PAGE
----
The fiddler brought his slow lament to a close as the church sat silent and expectant. The minister announced, “God Save the Queen” and the church rose as one. Rigidly to attention. A vision of socially distanced tweed and tartan, dark ties, medals and facemasks; stock still and solemn as the organ blasted out the national anthem.
As the church slowly emptied into chill of an early spring dusk on Deeside, the gathered assembly, although quick to disperse due to the current Covid regulations, took a few moments to exchange words of comfort and warmth to each other- many sharing personal reminiscences of the man we had just paid tribute to, His Late Royal Highness the Duke of Edinburgh and his legacy in the North East of Scotland.
Two days earlier, on BBC Radio 4s News Quiz, Glasgow comedian Susie McCabe quipped that the coverage of the death of the Duke of Edinburgh for the “whole of Scotland,” being like, “the world cup when we don’t qualify.” Her meaning being, it wasn’t anything to do with us.
I don’t for one minute doubt that many people in Scotland, as well as many in England, Wales and Northern Ireland, had concerns at the level of coverage of the death of His Royal Highness- whatever their views on monarchy. But Susie McCabe’s sweeping generalisation, that the “whole of Scotland” felt the same way, is, I fear, endemic of a central belt dominance of Scotland that has always existed, but that has gotten more far noticeable in the last twenty years.
As I saw with my own eyes on Sunday night, many in Scotland did feel deeply at the death of the Duke of Edinburgh. And on so many other issues, the views and priorities, the way of life of people in the North East, the Highlands, our islands, the Borders, are ignored or, worse, disparaged and sniggered at because they don’t fit with the vision of ‘modern Scotland’ by the urban liberal left for whom Scotland starts at Wishaw and ends at Perth.
Never was this more evident than in the debate over ‘jabs -v- jags’ when we were lectured by Glasgow based politicians and commentators that “In Scotland it is Jags”. Well, in the North East, that’s not strictly true- but that’s a topic for another column.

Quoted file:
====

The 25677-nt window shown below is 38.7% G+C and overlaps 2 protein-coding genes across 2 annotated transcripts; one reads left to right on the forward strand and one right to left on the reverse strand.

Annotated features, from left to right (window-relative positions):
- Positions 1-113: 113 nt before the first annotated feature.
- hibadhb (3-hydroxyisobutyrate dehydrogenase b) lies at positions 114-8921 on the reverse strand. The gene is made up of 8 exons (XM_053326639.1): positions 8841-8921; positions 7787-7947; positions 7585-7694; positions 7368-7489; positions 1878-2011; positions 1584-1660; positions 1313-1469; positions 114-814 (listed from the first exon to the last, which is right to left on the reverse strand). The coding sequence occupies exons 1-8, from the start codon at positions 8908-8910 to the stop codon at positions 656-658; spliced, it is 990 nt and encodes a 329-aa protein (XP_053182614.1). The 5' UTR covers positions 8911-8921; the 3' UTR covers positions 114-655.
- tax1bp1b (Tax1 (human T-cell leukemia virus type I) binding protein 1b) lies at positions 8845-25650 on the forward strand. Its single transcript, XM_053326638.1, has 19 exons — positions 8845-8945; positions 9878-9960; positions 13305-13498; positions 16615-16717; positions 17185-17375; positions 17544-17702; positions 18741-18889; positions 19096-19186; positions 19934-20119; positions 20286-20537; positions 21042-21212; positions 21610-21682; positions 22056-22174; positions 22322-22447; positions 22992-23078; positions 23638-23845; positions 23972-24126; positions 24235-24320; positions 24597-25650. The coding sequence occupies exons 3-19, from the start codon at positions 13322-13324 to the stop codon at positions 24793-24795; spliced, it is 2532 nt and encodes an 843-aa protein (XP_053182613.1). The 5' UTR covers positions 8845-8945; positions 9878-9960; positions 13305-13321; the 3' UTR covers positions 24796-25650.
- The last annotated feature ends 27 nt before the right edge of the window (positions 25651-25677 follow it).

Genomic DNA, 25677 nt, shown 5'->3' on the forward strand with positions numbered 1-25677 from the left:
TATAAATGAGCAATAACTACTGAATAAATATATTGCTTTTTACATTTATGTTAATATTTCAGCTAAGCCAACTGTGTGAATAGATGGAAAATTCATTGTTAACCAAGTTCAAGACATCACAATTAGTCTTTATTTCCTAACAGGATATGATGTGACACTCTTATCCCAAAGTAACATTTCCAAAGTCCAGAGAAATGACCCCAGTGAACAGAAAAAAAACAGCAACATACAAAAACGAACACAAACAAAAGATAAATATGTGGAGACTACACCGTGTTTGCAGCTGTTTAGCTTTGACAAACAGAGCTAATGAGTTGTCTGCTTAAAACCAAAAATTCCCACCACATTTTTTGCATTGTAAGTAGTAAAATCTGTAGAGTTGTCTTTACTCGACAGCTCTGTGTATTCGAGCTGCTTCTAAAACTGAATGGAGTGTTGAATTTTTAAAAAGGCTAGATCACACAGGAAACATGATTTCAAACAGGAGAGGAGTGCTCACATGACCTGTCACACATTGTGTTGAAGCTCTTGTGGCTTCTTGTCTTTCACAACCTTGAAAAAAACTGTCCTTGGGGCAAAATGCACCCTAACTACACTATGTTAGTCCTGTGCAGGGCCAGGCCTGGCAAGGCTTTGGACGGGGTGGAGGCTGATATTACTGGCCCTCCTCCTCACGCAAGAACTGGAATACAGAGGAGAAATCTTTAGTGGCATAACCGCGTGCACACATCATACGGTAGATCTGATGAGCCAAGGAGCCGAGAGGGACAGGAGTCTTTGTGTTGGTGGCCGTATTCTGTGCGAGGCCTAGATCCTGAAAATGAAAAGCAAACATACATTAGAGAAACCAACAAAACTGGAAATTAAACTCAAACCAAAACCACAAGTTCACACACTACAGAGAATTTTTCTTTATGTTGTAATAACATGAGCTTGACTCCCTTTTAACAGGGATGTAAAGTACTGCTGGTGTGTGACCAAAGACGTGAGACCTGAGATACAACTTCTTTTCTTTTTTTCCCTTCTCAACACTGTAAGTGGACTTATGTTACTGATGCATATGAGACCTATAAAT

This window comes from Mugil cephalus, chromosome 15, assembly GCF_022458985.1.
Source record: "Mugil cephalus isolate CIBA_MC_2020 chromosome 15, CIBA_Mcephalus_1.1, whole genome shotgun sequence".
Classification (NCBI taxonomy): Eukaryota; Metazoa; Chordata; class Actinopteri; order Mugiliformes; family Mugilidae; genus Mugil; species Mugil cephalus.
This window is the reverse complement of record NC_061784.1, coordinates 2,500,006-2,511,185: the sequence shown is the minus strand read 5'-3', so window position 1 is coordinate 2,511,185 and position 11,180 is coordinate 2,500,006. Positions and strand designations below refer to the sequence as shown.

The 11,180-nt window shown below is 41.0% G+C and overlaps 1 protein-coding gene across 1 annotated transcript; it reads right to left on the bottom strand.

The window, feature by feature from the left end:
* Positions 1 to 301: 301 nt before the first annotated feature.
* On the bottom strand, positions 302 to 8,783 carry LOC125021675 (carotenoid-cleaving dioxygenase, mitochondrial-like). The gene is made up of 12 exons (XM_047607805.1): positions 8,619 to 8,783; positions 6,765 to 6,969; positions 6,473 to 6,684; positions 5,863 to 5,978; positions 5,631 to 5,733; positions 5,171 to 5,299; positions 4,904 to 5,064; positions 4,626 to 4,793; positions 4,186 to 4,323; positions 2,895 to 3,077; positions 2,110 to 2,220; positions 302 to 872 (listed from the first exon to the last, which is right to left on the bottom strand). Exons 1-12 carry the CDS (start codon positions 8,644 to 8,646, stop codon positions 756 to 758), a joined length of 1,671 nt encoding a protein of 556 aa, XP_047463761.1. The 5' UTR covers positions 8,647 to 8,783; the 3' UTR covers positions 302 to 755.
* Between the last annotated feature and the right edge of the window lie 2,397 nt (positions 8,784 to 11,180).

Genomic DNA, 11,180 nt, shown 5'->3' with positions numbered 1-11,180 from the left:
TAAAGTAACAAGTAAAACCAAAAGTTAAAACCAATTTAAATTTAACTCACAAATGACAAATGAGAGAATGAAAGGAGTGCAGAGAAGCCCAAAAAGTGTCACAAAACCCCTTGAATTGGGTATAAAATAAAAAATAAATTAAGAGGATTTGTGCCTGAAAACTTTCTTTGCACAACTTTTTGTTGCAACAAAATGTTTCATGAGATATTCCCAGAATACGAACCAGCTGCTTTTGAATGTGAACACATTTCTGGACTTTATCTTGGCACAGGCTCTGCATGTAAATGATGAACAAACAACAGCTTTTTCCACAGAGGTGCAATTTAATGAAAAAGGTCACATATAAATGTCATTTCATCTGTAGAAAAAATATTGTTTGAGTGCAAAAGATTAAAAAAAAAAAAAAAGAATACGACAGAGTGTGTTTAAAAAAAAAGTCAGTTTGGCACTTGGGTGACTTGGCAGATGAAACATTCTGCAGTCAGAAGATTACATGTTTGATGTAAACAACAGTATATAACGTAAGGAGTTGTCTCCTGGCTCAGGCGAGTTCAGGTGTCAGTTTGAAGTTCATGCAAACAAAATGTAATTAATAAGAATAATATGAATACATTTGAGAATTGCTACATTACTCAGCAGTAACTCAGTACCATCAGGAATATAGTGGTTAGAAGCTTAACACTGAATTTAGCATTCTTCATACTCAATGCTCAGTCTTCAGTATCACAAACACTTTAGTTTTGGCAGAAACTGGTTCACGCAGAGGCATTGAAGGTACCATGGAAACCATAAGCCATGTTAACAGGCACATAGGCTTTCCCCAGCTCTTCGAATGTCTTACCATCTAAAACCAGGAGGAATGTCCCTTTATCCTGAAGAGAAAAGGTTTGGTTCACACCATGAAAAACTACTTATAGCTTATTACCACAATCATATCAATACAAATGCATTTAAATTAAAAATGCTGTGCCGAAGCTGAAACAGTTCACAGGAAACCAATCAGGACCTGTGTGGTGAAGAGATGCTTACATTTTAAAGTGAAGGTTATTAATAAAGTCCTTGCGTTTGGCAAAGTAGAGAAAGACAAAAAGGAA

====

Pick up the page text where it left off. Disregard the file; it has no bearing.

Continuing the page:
There is more than one Scotland. Those people that stood to attention at Crathie Kirk on Sunday evening to respect a man they saw as embodying the values they hold dear are just as Scottish as those who shrugged at the death, not through disrespect or callousness, but through a perception of his life being irrelevant to them and their day to day lives.
I am no position to pass judgement on anyone’s position on monarchy nor on any other issue for that matter. But the point is, Scotland is a country like any other, with a wide variety of backgrounds views, political affiliations, life experiences, relationships. “Scotland” does not feel, think or act as one. And neither it should.
But it is a sad reflection of politics in Scotland in the 21st Century that unless you subscribe to particular view- political or social, that you are somehow ‘less Scottish’ than those that do. This is unhealthy in any country. One’s nationality should not be questioned simply because of one’s outlook.
Whatever your view on the constitutional settlement, on Brexit, on the Royal Family, on country sports, on levels of taxation, on education, on the NHS, it makes you no less Scottish
There is more than one Scotland. And until we recognise that Scotland is not a homogenous blob and stop equating political allegiance with nationality, our politics will never move on.
Let’s recognise the diverse, exciting, dynamic country we are. Let’s empower our regions. Let’s see real devolution out of our central belt cities to the parts of the country that feel ignored or dismissed and respect the opinions of all Scots.
And let’s put to bed the idea that Scotland speaks and thinks as one. It doesn’t. We are a gloriously diverse melting point of lifestyles and ideals. And that should be recognised and celebrated.
Article first appeared in The Herald, 26th April 2021.